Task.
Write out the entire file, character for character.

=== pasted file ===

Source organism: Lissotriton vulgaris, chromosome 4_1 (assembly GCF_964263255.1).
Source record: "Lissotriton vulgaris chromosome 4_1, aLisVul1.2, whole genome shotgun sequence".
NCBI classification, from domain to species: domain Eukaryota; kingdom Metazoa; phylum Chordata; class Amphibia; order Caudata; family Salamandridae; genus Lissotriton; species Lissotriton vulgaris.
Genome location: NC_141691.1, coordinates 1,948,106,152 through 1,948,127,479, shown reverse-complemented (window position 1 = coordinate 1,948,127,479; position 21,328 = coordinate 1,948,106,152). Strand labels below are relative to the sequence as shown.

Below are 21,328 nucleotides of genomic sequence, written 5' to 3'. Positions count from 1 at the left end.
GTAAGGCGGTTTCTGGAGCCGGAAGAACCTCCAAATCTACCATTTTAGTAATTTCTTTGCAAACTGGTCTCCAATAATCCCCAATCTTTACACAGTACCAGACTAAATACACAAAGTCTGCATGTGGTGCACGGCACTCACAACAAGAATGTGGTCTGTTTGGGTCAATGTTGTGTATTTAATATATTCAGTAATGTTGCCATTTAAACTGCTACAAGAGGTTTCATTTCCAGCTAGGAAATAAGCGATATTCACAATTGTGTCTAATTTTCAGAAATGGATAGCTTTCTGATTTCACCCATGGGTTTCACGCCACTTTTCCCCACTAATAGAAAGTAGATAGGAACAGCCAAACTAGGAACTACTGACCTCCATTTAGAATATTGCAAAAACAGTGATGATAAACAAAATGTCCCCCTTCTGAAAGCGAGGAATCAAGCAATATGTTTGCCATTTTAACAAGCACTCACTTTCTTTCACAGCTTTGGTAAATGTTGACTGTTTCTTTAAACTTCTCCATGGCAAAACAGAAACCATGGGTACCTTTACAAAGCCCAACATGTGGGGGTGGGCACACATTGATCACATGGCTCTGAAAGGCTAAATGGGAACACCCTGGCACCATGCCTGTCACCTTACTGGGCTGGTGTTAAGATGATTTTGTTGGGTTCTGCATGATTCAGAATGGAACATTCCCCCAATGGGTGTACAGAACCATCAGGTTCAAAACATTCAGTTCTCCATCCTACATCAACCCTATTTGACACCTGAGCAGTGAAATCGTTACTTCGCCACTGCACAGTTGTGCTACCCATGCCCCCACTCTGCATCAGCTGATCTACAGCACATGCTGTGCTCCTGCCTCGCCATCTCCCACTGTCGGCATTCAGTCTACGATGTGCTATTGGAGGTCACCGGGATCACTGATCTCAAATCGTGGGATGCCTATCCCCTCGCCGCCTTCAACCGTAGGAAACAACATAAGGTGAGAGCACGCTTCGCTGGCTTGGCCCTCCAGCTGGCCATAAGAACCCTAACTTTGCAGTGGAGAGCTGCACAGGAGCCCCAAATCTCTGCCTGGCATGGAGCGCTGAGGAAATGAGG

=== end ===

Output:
Source organism: Lissotriton vulgaris, chromosome 4_1 (assembly GCF_964263255.1).
Source record: "Lissotriton vulgaris chromosome 4_1, aLisVul1.2, whole genome shotgun sequence".
NCBI classification, from domain to species: domain Eukaryota; kingdom Metazoa; phylum Chordata; class Amphibia; order Caudata; family Salamandridae; genus Lissotriton; species Lissotriton vulgaris.
Genome location: NC_141691.1, coordinates 1,948,106,152 through 1,948,127,479, shown reverse-complemented (window position 1 = coordinate 1,948,127,479; position 21,328 = coordinate 1,948,106,152). Strand labels below are relative to the sequence as shown.

Below are 21,328 nucleotides of genomic sequence, written 5' to 3'. Positions count from 1 at the left end.
GTAAGGCGGTTTCTGGAGCCGGAAGAACCTCCAAATCTACCATTTTAGTAATTTCTTTGCAAACTGGTCTCCAATAATCCCCAATCTTTACACAGTACCAGACTAAATACACAAAGTCTGCATGTGGTGCACGGCACTCACAACAAGAATGTGGTCTGTTTGGGTCAATGTTGTGTATTTAATATATTCAGTAATGTTGCCATTTAAACTGCTACAAGAGGTTTCATTTCCAGCTAGGAAATAAGCGATATTCACAATTGTGTCTAATTTTCAGAAATGGATAGCTTTCTGATTTCACCCATGGGTTTCACGCCACTTTTCCCCACTAATAGAAAGTAGATAGGAACAGCCAAACTAGGAACTACTGACCTCCATTTAGAATATTGCAAAAACAGTGATGATAAACAAAATGTCCCCCTTCTGAAAGCGAGGAATCAAGCAATATGTTTGCCATTTTAACAAGCACTCACTTTCTTTCACAGCTTTGGTAAATGTTGACTGTTTCTTTAAACTTCTCCATGGCAAAACAGAAACCATGGGTACCTTTACAAAGCCCAACATGTGGGGGTGGGCACACATTGATCACATGGCTCTGAAAGGCTAAATGGGAACACCCTGGCACCATGCCTGTCACCTTACTGGGCTGGTGTTAAGATGATTTTGTTGGGTTCTGCATGATTCAGAATGGAACATTCCCCCAATGGGTGTACAGAACCATCAGGTTCAAAACATTCAGTTCTCCATCCTACATCAACCCTATTTGACACCTGAGCAGTGAAATCGTTACTTCGCCACTGCACAGTTGTGCTACCCATGCCCCCACTCTGCATCAGCTGATCTACAGCACATGCTGTGCTCCTGCCTCGCCATCTCCCACTGTCGGCATTCAGTCTACGATGTGCTATTGGAGGTCACCGGGATCACTGATCTCAAATCGTGGGATGCCTATCCCCTCGCCGCCTTCAACCGTAGGAAACAACATAAGGTGAGAGCACGCTTCGCTGGCTTGGCCCTCCAGCTGGCCATAAGAACCCTAACTTTGCAGTGGAGAGCTGCACAGGAGCCCCAAATCTCTGCCTGGCATGGAGCGCTGAGGAAATGAGG